Her abilities are different from Walby, a water-based character I’ll play later. Wallby consumes less mana when standing in water and moves to create puddles, making for a rewarding ability loop. She can liquefy the area around her, allowing her to move through enemies with increased defense and speed. Viessa’s movements are more straightforward, but even if it took longer to get my sea legs, Valby’s was more rewarding as part of the co-op experience.

As I progress through the forecourt, I encounter the big bad Karel of the First Descendants. He immediately, seemingly, kills the bunny, and it’s clear he’s not mincing words. They will do anything to get Ironheart.

Unfortunately for Veissa, Karel leaves the Gravewalker tank boss behind, ready for Bunny revenge. This boss fight (and the stunningly beautiful boss I would later take on while playing as Wallby with developer Magnum Studios) was the highlight of my time with The First Descendant. Each boss has its own set of moves and mechanics to follow, including checks that require a lot of strategic work, but it makes me curious how I, the player, would fight them.

The first generation is fast. Characters move faster and have loose flying abilities, allowing them to zip into battle. I can only imagine the magical chaos that would ensue with a full team of four. But the grapple hook excites me more about the possibilities of the First Descendant War.

When fighting enemies, I scan by clicking the right stick to find weak points highlighted in blue. After shooting enough of them, they turn yellow, which means it’s time for my favorite part of the game: grabbing the yellow part and tearing it apart. It’s a fantastic mechanic and takes an experience I’ve played hundreds of times in loot shooters – shoot a bunch to a boss – and makes it more dynamic. It’s not just about shooting; It’s about blasting a weak enough point that I can hold it down and then work to push it harder, shedding layers of bass as I do.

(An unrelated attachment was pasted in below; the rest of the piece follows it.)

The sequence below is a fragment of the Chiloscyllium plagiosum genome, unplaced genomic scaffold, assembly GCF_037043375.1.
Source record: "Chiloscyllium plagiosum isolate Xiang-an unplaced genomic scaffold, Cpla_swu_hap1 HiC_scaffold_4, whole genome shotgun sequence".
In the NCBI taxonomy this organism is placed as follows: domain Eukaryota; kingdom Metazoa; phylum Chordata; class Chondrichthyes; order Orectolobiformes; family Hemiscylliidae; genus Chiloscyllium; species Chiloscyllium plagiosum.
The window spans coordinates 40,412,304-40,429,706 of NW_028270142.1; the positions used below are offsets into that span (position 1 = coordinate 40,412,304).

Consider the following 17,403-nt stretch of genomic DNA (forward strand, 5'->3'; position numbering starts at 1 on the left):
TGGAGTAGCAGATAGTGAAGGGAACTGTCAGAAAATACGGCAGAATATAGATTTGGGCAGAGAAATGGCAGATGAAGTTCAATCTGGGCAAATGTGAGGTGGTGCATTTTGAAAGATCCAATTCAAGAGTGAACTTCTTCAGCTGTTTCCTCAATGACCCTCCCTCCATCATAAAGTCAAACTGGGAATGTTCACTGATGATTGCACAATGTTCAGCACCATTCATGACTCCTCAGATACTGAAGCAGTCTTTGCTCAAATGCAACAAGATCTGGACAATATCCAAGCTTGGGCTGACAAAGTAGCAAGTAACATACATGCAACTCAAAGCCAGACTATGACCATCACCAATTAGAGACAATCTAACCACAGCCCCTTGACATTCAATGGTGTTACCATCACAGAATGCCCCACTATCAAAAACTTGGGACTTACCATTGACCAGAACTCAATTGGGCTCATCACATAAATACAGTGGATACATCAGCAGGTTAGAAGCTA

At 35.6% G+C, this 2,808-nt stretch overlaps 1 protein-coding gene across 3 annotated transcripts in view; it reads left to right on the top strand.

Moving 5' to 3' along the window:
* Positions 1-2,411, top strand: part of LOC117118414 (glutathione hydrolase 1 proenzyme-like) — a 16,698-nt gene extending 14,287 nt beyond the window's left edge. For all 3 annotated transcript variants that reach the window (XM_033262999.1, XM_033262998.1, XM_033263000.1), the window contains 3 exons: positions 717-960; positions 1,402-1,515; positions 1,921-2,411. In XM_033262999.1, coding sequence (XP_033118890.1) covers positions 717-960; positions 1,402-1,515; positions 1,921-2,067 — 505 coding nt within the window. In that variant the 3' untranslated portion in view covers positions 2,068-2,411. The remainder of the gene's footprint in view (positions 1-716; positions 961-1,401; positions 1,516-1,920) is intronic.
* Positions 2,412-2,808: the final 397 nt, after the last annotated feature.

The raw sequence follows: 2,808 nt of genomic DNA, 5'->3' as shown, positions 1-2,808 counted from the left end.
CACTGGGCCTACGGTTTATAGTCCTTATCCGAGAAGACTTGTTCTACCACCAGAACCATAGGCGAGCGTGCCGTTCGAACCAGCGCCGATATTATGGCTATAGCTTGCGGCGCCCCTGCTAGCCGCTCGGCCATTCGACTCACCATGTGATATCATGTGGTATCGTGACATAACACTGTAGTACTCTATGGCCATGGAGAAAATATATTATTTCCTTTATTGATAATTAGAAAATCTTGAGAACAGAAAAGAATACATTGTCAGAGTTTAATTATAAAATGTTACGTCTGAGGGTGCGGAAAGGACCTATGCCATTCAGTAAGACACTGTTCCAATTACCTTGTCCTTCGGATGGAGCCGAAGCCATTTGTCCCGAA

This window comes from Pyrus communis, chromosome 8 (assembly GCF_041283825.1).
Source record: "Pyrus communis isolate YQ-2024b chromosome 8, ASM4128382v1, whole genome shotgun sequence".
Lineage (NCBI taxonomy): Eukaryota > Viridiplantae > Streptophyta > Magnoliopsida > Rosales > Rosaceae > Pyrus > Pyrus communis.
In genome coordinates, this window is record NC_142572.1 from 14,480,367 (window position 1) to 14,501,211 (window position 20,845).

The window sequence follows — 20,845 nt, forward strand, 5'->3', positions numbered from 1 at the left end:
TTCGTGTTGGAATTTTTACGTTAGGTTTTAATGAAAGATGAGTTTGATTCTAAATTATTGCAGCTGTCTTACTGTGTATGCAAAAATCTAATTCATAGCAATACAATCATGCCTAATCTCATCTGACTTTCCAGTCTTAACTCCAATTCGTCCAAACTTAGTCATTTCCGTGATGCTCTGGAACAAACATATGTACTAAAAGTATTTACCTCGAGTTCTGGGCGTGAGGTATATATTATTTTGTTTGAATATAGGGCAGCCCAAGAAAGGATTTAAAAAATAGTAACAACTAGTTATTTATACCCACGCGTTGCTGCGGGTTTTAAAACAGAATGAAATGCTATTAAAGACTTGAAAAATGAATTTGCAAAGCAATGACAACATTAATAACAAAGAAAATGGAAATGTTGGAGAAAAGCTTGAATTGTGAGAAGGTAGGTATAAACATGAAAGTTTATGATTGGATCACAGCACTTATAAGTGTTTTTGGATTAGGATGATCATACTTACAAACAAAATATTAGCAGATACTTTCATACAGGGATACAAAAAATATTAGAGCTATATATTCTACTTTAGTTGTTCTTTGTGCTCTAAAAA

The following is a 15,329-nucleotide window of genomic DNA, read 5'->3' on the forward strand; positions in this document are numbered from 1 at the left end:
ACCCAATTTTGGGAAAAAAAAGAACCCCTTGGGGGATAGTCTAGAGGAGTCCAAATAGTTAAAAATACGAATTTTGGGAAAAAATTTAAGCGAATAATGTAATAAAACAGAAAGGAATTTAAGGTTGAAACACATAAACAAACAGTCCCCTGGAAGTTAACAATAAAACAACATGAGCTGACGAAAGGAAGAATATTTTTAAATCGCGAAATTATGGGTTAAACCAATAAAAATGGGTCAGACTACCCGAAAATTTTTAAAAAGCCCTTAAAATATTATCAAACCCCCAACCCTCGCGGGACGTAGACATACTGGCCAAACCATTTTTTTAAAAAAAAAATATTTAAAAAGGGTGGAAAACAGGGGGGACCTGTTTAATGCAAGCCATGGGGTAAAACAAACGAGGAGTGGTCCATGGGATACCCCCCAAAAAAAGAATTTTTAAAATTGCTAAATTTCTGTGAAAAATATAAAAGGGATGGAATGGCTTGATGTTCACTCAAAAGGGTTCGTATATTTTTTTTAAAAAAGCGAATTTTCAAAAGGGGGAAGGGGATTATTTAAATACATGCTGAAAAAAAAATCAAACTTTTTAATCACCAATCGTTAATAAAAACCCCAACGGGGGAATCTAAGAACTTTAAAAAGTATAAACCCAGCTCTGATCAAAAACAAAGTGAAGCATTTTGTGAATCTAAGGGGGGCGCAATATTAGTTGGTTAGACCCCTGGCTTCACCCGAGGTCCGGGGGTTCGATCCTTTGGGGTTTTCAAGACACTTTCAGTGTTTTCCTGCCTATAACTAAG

Creating your descendants

Creating your descendants

Outside of combat, the game offers a lot of customization that makes for a free-to-play experience, though I don’t know how microtransactions play into the game. You can customize loadouts for each character, each with their own weapons and abilities. There are tons of costumes, from maid outfits to firefighter uniforms and more, and you can customize different areas of your character with unique chest pieces, Fortnite-style back pieces, and more. You can test it all out in Albion’s Lab, a test field with customizable dummies to check your loadout’s damage output, feel and more. Speaking of the team’s commitment to the game and its community, this lab was recently added following feedback from the recent beta.

“This is my first time seeing it,” Lee says as he shows me, pointing out how recently it was added. This way players can expect the game to change and grow with the community, he says.

I’ve always been wary of free-to-play games and the monetization associated with them, but if First Generation stuck to cosmetic-focused microtransactions, as opposed to letting players pay to perform well in combat, for example, Magnum Studio would be right on track with the wealth of options I see for character customization.

I love that every character so far has been different, and leveling each one up individually, rather than focusing on a single character for months or years at a time, seems like a smart call in contrast to the genre. Knowing that the three playable friends will have different lineages to choose from is exciting, allowing for multiple strategies in how we approach missions.

Lee says the team is taking a seasonal approach with new battle passes at each drop, to keep players engaged beyond the game’s initial launch. As is now standard in the live-service genre, each battle pass includes season-specific cosmetics, and you’ll need to play through new content to get them.

With an hour of The First Descendant playtime behind me, including a studio tour and an interview with team leaders, I (im)patiently await its release this summer. Despite my early love of Destiny and Warframe at one point in my gaming history, both (and many others in the genre) have passed me by. Getting back into them today is too daunting and too confusing. But The First Descendant gives me what I want from those games with variations on the formula. I still have questions, but Nexon still has time to answer them. For now, I’m crossing my fingers that I’ll make it to the next beta.

This article originally appeared in issue 366 of Game Informer.